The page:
| 8 October 2015
Were Stone Age rituals really signs of witchcraft?
A team of archaeologists have been working on the uninhabited island off the east coast of Sweden, known as Bla Jungfrun. The name translates in English as The Blue Virgin, given to the island by sailors to appease the evil spirits it was believe lived there. The island has been a National Park since 1926 and is currently home to a large colony of black guillemots. Visitors are allowed but cannot stay over night or disturb anything.
It is not known how long the island has been associated with evil spirits and witchcraft but evidence has been uncovered by the team which points to at least the Stone Age and maybe further back in time. The island shows signs of intense human activity during the Mesolithic Age and the team has been concentrating their research around two caves which have provided substantial evidence of ritualistic behaviour.
The first cave has a strange hollow which has been hammered out of one of its vertical walls, accompanied by a fireplace at its base. Whilst it is believed that the hollow is man-made, its purpose is purely conjectural, but the layout of the rest of the cave may provide a clue.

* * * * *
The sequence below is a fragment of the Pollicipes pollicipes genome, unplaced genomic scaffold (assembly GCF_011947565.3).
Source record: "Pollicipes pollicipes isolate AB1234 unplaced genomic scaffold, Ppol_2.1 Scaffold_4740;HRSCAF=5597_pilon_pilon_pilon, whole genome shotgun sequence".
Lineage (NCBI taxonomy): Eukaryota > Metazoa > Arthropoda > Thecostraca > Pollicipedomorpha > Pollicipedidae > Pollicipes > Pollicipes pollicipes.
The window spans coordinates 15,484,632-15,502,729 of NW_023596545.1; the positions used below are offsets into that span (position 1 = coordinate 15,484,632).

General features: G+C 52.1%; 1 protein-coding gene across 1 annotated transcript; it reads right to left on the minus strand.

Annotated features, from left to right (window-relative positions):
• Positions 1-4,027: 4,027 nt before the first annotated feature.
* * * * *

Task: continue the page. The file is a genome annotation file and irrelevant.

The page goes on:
Papmehl-Dufay, team member and an archaeologist from Kalmar County Museum (Sweden) is quoted as saying "The entrance to the cave is very narrow and you have to squeeze your way in. However once you are inside only half of the cave is covered and you can actually stand above the cave and look down into it, almost like a theatre or stage below." The hollow and fireplace stand at the centre of this stage like area. Other caves and shelters have provided further evidence such as a hammerstone, grinding area, stone tools and the fossilised bones of 9,000 year old seals. Are these seals the remains of a ritual feast or simply the evening meals of fishermen? More information may be revealed as the site investigations continue
Edited from LiveScience (22 September 2015)
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